Which Joe gave his name to ‘sloppy joes’? We look at five interesting sandwiches and their lexical origins.
A loaf of the finest kind of wheat bread.
- ‘Bake these delicious manchet loaves using ale yeast from the brewhouse and stoneground English flour.’
- ‘Dot and I took some manchets about the manor to sell for charity, although she did all the talking.’
- ‘One will not learn anything about Twelfth Night by eating a manchet or stroking a velvet doublet, but introducing the play with an ‘Elizabethan experience’ need not always be valueless.’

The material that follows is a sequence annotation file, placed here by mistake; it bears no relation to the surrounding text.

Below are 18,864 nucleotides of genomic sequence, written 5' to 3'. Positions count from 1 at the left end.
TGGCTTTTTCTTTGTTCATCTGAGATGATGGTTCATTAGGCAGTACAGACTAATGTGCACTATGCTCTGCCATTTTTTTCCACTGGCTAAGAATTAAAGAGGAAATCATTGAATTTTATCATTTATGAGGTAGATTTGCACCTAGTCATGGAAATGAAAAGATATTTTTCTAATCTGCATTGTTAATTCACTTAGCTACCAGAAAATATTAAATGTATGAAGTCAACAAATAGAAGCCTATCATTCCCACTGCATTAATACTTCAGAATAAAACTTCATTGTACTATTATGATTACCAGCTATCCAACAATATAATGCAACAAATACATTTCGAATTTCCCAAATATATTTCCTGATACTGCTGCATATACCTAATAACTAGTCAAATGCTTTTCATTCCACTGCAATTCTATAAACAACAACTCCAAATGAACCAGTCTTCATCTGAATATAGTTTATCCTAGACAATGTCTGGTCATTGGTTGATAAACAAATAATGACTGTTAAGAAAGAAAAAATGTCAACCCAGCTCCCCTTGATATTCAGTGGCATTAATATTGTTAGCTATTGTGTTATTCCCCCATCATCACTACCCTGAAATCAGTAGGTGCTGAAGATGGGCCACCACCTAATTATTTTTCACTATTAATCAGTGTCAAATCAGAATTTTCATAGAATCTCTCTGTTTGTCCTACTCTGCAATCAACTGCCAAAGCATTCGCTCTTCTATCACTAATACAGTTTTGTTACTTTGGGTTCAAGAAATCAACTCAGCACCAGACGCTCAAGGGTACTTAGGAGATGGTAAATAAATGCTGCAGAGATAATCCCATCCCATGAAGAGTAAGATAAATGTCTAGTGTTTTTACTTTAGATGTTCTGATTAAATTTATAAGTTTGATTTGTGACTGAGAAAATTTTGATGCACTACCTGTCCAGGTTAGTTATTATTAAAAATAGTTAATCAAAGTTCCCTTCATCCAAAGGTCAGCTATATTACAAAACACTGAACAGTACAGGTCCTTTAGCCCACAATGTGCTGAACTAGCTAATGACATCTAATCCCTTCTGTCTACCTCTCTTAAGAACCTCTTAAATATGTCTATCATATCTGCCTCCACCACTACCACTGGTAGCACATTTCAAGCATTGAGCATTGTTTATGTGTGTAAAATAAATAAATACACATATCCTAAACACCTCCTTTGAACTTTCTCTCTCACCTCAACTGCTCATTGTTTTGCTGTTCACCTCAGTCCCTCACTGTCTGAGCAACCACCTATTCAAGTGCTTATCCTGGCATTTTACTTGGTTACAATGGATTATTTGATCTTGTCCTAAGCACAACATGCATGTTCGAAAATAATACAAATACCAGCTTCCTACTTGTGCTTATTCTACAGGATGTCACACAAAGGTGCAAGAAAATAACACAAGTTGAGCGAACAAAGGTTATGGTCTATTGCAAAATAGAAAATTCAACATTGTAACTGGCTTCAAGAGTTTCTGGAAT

- ‘If you were a member of the nobility, finely sieved wheat would be used in making white manchet loaves.’
- ‘Mama had Missy make her famous corn chowder, ginger beef, carrot pudding, fresh manchet bread, and sherry and vanilla cream custards.’
Late Middle English: perhaps from obsolete maine flour of the finest quality + obsolete cheat, denoting a kind of wheaten bread.
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The definitions of ‘buddy’ and ‘bro’ in the OED have recently been revised. We explore their history and increase in popularity.